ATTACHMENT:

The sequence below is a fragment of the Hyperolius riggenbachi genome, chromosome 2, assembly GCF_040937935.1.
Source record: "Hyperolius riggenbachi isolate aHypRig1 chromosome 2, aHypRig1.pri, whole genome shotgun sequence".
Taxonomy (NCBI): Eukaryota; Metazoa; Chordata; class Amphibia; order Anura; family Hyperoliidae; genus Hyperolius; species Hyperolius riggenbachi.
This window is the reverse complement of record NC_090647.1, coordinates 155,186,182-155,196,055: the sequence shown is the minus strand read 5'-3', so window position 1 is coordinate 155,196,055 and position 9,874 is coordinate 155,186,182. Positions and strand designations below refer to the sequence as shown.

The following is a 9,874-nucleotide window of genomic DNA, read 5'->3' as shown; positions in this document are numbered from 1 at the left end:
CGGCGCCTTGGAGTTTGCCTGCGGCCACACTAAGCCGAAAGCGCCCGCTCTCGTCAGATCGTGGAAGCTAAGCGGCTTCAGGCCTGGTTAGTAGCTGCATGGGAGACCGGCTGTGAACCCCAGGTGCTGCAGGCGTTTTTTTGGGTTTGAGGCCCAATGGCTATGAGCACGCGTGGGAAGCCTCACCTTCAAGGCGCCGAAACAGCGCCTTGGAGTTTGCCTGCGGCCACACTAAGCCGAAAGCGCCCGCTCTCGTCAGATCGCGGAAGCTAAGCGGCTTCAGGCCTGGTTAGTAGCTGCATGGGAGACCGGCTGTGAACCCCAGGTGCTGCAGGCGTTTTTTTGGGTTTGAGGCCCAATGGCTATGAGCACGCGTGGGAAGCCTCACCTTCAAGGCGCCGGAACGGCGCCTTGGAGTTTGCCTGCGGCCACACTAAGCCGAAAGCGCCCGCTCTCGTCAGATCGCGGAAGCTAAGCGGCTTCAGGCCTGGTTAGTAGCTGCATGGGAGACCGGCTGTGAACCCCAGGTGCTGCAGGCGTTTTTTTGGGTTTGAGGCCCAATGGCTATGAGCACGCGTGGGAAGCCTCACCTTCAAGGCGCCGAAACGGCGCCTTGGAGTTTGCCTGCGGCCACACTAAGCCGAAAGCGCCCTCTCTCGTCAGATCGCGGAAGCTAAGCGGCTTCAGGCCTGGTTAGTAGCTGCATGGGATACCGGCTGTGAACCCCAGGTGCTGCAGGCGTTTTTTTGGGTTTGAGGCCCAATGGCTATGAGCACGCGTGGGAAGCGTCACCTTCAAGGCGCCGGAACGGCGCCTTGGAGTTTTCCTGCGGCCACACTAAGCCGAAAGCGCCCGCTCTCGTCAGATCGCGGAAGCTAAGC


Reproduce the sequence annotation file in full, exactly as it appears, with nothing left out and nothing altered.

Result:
The sequence below is a fragment of the Hyperolius riggenbachi genome, chromosome 2, assembly GCF_040937935.1.
Source record: "Hyperolius riggenbachi isolate aHypRig1 chromosome 2, aHypRig1.pri, whole genome shotgun sequence".
Taxonomy (NCBI): Eukaryota; Metazoa; Chordata; class Amphibia; order Anura; family Hyperoliidae; genus Hyperolius; species Hyperolius riggenbachi.
This window is the reverse complement of record NC_090647.1, coordinates 155,186,182-155,196,055: the sequence shown is the minus strand read 5'-3', so window position 1 is coordinate 155,196,055 and position 9,874 is coordinate 155,186,182. Positions and strand designations below refer to the sequence as shown.

The following is a 9,874-nucleotide window of genomic DNA, read 5'->3' as shown; positions in this document are numbered from 1 at the left end:
CGGCGCCTTGGAGTTTGCCTGCGGCCACACTAAGCCGAAAGCGCCCGCTCTCGTCAGATCGTGGAAGCTAAGCGGCTTCAGGCCTGGTTAGTAGCTGCATGGGAGACCGGCTGTGAACCCCAGGTGCTGCAGGCGTTTTTTTGGGTTTGAGGCCCAATGGCTATGAGCACGCGTGGGAAGCCTCACCTTCAAGGCGCCGAAACAGCGCCTTGGAGTTTGCCTGCGGCCACACTAAGCCGAAAGCGCCCGCTCTCGTCAGATCGCGGAAGCTAAGCGGCTTCAGGCCTGGTTAGTAGCTGCATGGGAGACCGGCTGTGAACCCCAGGTGCTGCAGGCGTTTTTTTGGGTTTGAGGCCCAATGGCTATGAGCACGCGTGGGAAGCCTCACCTTCAAGGCGCCGGAACGGCGCCTTGGAGTTTGCCTGCGGCCACACTAAGCCGAAAGCGCCCGCTCTCGTCAGATCGCGGAAGCTAAGCGGCTTCAGGCCTGGTTAGTAGCTGCATGGGAGACCGGCTGTGAACCCCAGGTGCTGCAGGCGTTTTTTTGGGTTTGAGGCCCAATGGCTATGAGCACGCGTGGGAAGCCTCACCTTCAAGGCGCCGAAACGGCGCCTTGGAGTTTGCCTGCGGCCACACTAAGCCGAAAGCGCCCTCTCTCGTCAGATCGCGGAAGCTAAGCGGCTTCAGGCCTGGTTAGTAGCTGCATGGGATACCGGCTGTGAACCCCAGGTGCTGCAGGCGTTTTTTTGGGTTTGAGGCCCAATGGCTATGAGCACGCGTGGGAAGCGTCACCTTCAAGGCGCCGGAACGGCGCCTTGGAGTTTTCCTGCGGCCACACTAAGCCGAAAGCGCCCGCTCTCGTCAGATCGCGGAAGCTAAGC